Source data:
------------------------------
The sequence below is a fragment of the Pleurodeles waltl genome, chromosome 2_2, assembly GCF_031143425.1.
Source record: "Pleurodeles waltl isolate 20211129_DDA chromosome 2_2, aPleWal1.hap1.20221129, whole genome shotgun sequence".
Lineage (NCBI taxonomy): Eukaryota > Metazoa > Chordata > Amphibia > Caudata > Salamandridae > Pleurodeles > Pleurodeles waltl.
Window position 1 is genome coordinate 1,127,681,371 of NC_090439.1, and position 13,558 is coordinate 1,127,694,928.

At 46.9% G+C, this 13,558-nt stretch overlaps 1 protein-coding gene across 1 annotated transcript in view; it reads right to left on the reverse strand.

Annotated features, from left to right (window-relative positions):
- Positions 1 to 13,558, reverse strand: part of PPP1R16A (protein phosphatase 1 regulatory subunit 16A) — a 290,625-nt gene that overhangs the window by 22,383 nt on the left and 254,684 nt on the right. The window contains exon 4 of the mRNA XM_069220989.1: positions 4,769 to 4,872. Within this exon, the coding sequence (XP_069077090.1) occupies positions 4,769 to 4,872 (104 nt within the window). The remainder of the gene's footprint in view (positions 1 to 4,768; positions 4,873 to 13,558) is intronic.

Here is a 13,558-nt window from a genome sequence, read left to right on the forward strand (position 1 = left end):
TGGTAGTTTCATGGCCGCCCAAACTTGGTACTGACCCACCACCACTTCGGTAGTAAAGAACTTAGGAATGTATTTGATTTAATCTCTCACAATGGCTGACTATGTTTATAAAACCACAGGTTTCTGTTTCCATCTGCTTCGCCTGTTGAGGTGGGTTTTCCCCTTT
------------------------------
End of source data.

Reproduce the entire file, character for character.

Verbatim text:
The sequence below is a fragment of the Pleurodeles waltl genome, chromosome 2_2, assembly GCF_031143425.1.
Source record: "Pleurodeles waltl isolate 20211129_DDA chromosome 2_2, aPleWal1.hap1.20221129, whole genome shotgun sequence".
Lineage (NCBI taxonomy): Eukaryota > Metazoa > Chordata > Amphibia > Caudata > Salamandridae > Pleurodeles > Pleurodeles waltl.
Window position 1 is genome coordinate 1,127,681,371 of NC_090439.1, and position 13,558 is coordinate 1,127,694,928.

At 46.9% G+C, this 13,558-nt stretch overlaps 1 protein-coding gene across 1 annotated transcript in view; it reads right to left on the reverse strand.

Annotated features, from left to right (window-relative positions):
- Positions 1 to 13,558, reverse strand: part of PPP1R16A (protein phosphatase 1 regulatory subunit 16A) — a 290,625-nt gene that overhangs the window by 22,383 nt on the left and 254,684 nt on the right. The window contains exon 4 of the mRNA XM_069220989.1: positions 4,769 to 4,872. Within this exon, the coding sequence (XP_069077090.1) occupies positions 4,769 to 4,872 (104 nt within the window). The remainder of the gene's footprint in view (positions 1 to 4,768; positions 4,873 to 13,558) is intronic.

Here is a 13,558-nt window from a genome sequence, read left to right on the forward strand (position 1 = left end):
TGGTAGTTTCATGGCCGCCCAAACTTGGTACTGACCCACCACCACTTCGGTAGTAAAGAACTTAGGAATGTATTTGATTTAATCTCTCACAATGGCTGACTATGTTTATAAAACCACAGGTTTCTGTTTCCATCTGCTTCGCCTGTTGAGGTGGGTTTTCCCCTTT